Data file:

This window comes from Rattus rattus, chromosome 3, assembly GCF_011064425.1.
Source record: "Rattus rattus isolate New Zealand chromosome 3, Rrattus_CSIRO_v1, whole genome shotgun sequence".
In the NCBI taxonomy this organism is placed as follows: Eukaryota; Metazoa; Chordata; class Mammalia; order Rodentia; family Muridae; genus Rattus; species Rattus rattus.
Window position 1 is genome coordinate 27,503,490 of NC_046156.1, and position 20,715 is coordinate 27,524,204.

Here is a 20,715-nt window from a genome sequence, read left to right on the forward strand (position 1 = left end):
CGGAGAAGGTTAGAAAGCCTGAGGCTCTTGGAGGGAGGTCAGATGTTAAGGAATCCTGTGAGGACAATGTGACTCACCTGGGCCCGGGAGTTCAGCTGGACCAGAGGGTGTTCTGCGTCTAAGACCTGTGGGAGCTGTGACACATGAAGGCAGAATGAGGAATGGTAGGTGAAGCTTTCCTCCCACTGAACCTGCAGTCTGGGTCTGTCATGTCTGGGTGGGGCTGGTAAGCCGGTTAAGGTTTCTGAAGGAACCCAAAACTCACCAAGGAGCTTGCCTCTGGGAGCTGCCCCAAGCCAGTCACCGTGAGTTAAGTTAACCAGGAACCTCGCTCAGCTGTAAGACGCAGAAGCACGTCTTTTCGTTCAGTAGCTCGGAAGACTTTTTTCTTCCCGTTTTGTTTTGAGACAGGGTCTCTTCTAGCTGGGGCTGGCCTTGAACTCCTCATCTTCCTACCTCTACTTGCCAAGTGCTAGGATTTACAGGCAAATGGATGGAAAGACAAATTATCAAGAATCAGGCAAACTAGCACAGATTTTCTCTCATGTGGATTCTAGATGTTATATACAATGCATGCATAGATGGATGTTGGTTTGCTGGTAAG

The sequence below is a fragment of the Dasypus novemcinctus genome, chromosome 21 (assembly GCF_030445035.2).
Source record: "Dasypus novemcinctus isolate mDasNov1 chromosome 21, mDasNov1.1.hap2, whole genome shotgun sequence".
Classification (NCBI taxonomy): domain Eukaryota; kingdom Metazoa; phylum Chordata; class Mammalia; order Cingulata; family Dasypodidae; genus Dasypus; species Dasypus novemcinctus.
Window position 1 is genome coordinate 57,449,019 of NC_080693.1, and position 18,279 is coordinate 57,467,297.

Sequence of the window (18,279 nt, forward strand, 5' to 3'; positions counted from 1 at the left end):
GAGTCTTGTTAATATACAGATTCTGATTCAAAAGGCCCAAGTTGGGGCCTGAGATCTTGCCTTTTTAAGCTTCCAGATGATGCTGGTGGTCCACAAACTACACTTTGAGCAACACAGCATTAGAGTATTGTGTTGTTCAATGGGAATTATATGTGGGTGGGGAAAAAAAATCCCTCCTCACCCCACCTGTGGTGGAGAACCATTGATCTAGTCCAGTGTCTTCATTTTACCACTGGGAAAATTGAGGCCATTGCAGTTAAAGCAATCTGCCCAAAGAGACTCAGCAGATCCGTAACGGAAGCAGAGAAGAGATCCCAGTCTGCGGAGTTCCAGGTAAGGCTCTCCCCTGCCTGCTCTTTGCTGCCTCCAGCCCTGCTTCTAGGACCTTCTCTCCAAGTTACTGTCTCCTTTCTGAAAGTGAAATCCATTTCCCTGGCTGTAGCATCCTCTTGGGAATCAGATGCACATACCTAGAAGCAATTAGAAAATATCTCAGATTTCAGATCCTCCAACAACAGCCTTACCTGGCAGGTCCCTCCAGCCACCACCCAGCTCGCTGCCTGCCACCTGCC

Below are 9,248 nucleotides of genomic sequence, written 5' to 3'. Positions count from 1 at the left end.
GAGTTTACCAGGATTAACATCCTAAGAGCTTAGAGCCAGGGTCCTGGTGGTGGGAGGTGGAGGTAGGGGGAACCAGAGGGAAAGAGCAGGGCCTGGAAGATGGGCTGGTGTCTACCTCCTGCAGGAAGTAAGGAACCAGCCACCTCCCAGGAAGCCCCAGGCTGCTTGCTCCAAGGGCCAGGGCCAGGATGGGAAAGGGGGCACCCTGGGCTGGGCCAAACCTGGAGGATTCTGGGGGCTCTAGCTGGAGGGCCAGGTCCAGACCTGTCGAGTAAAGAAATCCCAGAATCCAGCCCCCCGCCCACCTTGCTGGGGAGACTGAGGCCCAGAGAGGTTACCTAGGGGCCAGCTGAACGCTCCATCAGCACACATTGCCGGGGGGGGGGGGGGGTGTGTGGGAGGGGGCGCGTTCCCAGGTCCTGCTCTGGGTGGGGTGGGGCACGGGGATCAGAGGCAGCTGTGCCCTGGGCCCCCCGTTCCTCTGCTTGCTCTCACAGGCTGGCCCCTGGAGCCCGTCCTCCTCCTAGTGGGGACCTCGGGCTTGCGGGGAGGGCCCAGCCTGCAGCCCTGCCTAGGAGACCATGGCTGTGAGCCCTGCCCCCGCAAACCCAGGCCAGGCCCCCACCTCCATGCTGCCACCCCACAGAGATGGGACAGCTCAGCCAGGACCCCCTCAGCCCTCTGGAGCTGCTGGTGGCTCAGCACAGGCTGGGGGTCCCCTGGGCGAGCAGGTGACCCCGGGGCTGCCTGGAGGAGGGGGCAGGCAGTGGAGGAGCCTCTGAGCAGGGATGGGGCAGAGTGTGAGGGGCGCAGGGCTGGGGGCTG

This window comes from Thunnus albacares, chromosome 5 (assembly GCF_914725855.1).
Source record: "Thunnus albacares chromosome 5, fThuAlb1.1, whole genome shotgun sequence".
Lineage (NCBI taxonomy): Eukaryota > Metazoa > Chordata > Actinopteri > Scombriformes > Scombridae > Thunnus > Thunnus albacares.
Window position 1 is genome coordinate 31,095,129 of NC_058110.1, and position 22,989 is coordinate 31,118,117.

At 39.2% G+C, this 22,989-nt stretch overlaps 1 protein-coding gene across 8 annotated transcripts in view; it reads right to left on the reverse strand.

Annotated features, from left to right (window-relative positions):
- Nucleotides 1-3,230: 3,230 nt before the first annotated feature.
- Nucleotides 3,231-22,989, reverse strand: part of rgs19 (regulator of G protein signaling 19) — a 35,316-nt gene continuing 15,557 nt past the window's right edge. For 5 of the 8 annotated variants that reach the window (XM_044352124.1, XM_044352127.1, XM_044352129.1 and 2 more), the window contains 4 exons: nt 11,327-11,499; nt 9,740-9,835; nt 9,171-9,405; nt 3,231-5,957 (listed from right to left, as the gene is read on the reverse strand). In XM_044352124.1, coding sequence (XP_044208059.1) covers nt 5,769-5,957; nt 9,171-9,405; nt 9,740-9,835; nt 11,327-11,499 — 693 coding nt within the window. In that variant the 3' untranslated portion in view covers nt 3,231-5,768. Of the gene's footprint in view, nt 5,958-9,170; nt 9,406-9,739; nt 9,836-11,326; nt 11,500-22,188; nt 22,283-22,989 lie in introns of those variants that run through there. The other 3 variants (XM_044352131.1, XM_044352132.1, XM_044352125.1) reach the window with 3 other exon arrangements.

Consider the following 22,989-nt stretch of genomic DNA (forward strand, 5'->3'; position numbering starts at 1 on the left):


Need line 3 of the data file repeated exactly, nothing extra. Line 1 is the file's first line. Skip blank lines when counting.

In the NCBI taxonomy this organism is placed as follows: Eukaryota; Metazoa; Chordata; class Mammalia; order Rodentia; family Muridae; genus Rattus; species Rattus rattus.